In archaeology, the structure and formation of rural areas situated away from urban centers have long been ignored in favour of studying more central locations. Particularly in regions characterized by extreme topography, particular forms of settlement developed, which were suited to these regional conditions. The project "Continuity and Change" employs modern methods of settlement and landscape archaeology to investigate small rural settlements and how their placement is integrated in specific topographical contexts.
In cooperation with the University of Innsbruck’s Institute of Archaeologies, the research area focusses on the upper Drava valley, the most important west-east route in the south-eastern Alps. In this area, several smaller settlements are examined diachronically from the Iron Age to Late Antiquity.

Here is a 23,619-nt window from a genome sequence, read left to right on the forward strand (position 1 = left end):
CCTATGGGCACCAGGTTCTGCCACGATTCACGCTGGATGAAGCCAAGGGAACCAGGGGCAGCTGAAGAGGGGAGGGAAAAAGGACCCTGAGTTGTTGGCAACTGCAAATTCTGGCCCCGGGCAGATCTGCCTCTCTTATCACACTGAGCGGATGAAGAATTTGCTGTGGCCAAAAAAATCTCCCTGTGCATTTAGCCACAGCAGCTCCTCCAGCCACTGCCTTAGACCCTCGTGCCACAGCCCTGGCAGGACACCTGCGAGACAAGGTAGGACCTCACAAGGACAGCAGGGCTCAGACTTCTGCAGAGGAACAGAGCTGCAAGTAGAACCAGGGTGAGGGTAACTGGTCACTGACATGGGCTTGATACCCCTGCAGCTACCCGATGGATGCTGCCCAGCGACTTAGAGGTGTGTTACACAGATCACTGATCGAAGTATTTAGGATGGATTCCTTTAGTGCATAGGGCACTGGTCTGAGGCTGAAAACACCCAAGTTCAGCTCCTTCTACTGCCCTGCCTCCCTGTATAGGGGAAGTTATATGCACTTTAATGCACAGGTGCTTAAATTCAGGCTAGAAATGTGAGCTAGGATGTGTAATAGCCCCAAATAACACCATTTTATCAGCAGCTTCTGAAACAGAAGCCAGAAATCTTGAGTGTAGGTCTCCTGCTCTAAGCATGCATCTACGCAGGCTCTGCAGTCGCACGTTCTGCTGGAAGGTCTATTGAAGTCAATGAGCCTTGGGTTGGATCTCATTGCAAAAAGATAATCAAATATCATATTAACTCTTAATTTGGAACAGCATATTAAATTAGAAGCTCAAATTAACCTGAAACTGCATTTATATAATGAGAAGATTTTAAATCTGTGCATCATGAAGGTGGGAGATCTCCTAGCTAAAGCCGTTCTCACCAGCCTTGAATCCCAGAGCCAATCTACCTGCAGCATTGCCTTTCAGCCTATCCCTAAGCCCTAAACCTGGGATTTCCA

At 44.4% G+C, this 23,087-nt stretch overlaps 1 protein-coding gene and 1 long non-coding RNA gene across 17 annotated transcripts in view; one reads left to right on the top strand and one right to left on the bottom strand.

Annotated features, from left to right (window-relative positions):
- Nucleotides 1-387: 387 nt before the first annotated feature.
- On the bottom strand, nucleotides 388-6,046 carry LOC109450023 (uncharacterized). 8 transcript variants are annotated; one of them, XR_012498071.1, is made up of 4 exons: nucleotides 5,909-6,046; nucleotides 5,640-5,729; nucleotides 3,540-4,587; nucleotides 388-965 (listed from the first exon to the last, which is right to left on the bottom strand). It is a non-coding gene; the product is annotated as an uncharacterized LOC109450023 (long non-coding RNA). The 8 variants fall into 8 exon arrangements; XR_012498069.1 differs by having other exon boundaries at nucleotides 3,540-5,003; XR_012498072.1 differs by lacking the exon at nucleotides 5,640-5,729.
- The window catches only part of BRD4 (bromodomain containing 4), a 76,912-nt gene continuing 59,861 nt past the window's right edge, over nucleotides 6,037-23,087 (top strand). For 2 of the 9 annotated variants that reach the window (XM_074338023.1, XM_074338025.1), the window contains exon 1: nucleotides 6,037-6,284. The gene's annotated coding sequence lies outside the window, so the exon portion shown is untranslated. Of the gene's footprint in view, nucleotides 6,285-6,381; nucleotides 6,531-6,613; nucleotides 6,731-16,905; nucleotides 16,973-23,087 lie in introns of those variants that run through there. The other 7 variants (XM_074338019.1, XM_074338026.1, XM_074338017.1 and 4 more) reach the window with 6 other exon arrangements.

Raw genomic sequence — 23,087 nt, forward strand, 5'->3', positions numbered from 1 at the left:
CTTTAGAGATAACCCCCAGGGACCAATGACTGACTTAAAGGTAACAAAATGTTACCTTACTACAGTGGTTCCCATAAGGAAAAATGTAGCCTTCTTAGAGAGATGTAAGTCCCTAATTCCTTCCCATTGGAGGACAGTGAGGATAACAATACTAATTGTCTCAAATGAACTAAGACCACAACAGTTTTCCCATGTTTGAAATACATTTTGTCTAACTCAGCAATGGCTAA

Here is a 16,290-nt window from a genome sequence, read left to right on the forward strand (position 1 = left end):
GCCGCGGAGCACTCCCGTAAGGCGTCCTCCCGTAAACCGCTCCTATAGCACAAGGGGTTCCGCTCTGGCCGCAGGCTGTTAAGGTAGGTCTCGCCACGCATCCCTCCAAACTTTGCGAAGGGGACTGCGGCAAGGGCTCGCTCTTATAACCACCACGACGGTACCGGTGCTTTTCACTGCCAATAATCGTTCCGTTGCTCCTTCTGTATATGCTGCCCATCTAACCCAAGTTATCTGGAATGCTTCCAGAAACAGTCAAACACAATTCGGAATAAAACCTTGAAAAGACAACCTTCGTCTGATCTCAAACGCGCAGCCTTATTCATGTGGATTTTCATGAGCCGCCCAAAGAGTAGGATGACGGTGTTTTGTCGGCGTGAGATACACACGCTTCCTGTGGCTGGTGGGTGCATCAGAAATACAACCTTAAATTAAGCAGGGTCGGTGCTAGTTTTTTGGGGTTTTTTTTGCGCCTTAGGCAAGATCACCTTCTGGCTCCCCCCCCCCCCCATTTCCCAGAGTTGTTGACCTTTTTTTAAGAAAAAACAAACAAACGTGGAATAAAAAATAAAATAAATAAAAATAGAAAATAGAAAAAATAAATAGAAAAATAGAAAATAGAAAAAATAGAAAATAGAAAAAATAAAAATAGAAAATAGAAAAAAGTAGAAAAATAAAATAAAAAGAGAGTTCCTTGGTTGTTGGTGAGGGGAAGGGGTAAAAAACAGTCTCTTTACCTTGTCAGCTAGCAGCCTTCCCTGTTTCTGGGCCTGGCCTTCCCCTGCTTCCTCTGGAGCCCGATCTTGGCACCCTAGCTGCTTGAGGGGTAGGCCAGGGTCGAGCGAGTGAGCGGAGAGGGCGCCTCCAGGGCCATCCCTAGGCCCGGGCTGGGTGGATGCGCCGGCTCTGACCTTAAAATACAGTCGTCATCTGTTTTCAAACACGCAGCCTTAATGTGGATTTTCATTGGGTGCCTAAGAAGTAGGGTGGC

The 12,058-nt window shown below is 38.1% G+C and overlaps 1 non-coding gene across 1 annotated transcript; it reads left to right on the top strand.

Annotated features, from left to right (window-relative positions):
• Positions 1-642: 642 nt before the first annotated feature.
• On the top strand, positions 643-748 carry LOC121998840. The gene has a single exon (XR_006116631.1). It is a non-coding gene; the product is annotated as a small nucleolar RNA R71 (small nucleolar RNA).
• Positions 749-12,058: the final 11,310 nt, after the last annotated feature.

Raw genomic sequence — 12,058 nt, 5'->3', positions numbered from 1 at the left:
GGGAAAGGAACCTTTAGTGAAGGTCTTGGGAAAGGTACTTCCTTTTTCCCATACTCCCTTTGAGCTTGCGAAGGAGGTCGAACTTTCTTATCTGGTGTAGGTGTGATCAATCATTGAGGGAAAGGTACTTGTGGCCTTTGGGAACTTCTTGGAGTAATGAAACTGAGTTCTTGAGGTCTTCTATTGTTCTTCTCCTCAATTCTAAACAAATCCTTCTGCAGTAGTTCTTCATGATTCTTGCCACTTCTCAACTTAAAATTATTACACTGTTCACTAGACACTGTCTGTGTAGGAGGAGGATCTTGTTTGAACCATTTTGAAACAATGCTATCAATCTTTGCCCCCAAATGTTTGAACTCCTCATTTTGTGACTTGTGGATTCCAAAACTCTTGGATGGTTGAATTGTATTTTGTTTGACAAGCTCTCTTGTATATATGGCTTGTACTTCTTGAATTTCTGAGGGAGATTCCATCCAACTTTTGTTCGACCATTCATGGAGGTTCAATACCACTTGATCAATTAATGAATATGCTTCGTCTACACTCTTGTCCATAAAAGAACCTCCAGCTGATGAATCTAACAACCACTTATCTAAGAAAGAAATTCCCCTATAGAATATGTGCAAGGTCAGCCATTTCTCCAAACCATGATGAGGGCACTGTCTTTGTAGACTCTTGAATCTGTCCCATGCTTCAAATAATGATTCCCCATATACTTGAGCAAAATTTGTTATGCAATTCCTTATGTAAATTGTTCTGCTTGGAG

For the moment, the focus is on a hilltop settlement near Irschen (close to Oberdrauburg in Upper Carinthia), where excavations on the so-called Burgbichl have taken place since 2016. Remains of an early Christian church have been uncovered, as well as parts of the late antique fortification wall. A decisive factor for the settlement of the Irschen-Oberdrauburg area has always been its (strategic) location at the intersection of the Drava valley route and a north-south route leading to Italy. The transformation of the settlement and its underlying socio-economic environment from the late Iron Age to the 6th -7th century AD will be examined.